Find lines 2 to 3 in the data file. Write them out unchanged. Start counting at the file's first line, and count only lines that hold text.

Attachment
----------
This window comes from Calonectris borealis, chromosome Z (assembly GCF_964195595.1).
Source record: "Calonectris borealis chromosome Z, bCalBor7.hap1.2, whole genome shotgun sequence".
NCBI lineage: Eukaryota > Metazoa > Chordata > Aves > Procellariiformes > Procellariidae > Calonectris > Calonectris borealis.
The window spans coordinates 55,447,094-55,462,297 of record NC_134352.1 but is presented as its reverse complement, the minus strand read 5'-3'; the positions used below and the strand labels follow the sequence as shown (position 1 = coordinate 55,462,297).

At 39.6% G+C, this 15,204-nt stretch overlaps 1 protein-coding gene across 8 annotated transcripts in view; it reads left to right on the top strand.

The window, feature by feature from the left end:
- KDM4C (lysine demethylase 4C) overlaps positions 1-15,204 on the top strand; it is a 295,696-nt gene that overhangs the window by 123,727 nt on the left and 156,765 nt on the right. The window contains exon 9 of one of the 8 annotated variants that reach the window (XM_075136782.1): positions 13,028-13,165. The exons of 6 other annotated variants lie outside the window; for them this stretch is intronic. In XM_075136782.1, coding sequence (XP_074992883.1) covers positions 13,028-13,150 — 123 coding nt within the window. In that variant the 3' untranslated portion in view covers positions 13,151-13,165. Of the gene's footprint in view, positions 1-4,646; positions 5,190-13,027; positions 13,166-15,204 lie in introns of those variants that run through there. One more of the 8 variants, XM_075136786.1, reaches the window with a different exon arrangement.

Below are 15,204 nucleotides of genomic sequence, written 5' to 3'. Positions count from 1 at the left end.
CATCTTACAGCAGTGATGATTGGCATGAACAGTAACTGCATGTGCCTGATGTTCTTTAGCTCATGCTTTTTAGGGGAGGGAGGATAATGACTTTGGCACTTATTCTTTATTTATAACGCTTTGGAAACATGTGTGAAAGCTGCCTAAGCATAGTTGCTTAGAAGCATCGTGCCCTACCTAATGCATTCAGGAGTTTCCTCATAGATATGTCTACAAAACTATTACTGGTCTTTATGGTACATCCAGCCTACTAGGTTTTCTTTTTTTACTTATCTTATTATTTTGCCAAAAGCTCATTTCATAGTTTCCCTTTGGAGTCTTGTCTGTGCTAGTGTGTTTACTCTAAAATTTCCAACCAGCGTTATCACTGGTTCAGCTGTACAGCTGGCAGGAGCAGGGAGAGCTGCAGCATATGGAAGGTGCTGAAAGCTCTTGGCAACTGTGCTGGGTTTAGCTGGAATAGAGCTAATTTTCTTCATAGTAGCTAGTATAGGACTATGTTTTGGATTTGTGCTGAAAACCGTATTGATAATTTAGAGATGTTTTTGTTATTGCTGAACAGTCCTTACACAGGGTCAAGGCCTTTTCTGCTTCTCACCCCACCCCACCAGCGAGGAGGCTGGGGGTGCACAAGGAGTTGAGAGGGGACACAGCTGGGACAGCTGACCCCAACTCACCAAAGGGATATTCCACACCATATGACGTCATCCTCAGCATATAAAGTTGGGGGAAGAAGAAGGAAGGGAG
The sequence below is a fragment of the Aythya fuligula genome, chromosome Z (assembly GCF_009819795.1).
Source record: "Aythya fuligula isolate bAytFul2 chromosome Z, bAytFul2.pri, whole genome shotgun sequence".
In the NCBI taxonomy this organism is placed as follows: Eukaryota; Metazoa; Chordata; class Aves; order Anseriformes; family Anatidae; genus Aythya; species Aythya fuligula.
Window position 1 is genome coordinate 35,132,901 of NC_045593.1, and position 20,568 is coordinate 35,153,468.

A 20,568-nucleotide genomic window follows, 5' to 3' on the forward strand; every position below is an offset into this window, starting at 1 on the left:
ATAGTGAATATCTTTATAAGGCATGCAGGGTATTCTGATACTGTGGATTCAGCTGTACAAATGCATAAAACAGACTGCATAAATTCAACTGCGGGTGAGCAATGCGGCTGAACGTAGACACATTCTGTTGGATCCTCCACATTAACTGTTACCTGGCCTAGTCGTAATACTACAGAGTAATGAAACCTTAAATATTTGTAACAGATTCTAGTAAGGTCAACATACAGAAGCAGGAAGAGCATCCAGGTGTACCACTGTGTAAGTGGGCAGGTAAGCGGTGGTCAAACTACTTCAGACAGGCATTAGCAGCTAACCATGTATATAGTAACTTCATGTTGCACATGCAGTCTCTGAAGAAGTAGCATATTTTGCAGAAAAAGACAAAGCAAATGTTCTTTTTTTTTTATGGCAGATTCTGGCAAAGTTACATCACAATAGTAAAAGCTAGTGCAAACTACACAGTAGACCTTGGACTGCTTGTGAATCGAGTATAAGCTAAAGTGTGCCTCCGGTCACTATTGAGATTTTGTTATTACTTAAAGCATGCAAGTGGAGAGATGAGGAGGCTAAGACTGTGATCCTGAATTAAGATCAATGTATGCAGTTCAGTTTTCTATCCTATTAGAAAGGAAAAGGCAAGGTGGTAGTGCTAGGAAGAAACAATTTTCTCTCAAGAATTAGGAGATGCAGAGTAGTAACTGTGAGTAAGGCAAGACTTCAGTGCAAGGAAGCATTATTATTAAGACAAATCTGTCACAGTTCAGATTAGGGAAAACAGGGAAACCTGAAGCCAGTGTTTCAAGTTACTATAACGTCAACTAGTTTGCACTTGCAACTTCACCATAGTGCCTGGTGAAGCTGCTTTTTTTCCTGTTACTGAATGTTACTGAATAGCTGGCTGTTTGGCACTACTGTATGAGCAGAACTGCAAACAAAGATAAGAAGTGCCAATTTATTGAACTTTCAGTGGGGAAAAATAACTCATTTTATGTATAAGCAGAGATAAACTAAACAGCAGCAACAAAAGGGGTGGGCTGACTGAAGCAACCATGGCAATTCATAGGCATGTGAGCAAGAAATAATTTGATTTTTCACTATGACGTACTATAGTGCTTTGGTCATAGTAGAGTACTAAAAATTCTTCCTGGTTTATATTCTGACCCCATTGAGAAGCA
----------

Source record: "Calonectris borealis chromosome Z, bCalBor7.hap1.2, whole genome shotgun sequence".
NCBI lineage: Eukaryota > Metazoa > Chordata > Aves > Procellariiformes > Procellariidae > Calonectris > Calonectris borealis.